www.cp-advisors.com

Securities offered through 1st Global Capital Corp., Member FINRA/SIPC
Investment Advisory Services offered through 1st Global Advisors, Inc
      
This material was prepared by MarketingPro, Inc., and does not necessarily represent the views of the presenting party, nor their affiliates. This information has been derived from sources believed to be accurate. Please note – investing involves risk, and past performance is no guarantee of future results. The publisher is not engaged in rendering legal, accounting or other professional services. If assistance is needed, the reader is advised to engage the services of a competent professional. This information should not be construed as investment, tax or legal advice and may not be relied on for the purpose of avoiding any Federal tax penalty. This is neither a solicitation nor recommendation to purchase or sell any investment or insurance product or service, and should not be relied upon as such. All indices are unmanaged and are not illustrative of any particular investment.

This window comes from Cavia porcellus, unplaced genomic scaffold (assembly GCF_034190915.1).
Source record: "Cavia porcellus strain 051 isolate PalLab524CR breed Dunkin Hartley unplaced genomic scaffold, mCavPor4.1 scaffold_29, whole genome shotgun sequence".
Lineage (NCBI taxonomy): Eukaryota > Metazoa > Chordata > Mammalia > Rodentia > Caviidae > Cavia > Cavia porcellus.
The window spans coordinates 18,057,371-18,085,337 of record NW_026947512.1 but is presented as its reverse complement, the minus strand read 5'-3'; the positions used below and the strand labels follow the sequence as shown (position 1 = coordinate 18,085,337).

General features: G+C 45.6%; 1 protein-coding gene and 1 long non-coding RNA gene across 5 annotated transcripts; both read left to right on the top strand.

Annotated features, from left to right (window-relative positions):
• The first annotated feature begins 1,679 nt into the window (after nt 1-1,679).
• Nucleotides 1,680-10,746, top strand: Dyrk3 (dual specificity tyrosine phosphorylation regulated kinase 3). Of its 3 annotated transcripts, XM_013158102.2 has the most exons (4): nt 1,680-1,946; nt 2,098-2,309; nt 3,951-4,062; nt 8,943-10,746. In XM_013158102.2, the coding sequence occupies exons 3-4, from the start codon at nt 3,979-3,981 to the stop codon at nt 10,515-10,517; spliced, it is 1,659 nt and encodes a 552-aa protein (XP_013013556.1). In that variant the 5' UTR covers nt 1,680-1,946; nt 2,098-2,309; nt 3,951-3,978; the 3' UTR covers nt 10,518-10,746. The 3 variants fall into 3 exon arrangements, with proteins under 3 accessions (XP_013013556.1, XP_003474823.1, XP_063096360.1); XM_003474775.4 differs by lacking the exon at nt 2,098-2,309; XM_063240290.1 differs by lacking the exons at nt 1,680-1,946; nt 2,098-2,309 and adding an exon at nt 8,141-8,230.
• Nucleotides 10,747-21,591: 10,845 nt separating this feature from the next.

Citations.
1 - arne-co.com/selling-business-using-crt/ [11/18/14]
2 - forbes.com/sites/ashleaebeling/2013/08/14/charitable-shelter-how-cruts-cut-capital-gains-tax/ [8/14/13]
3 - bbt.com/bbtdotcom/wealth/retirement-and-planning/trusts-and-estates/charitable-remainder-trusts.page [11/18/14]

 

Are You Taking a Tax Deduction for Mileage?

Make Sure to Get All the Tax Deduction You Deserve

CarThe tax expert at Ciuni & Panichi have another tip for your 2014 tax return.

You probably know that miles driven for business purposes can be deductible. But did you know that you might also be able to deduct miles driven for other purposes? The rates vary depending on the purpose and the year.

The following is a sample of what you can deduct:

  • Business: 56 cents (2014), 57.5 cents (2015)
  • Medical: 23.5 cents (2014), 23 cents (2015)
  • Moving: 23.5 cents (2014), 23 cents (2015)
  • Charitable: 14 cents (2014 and 2015)

However the rules surrounding the various mileage deductions are complex.  Some are subject to floors and some require you to meet specific tests in order to qualify. There are also substantiation requirements, which include tracking miles driven. And, in some cases, you might be better off deducting actual expenses rather than using the mileage rates.  So make sure to talk to an expert and get all the mileage you’re entitled to.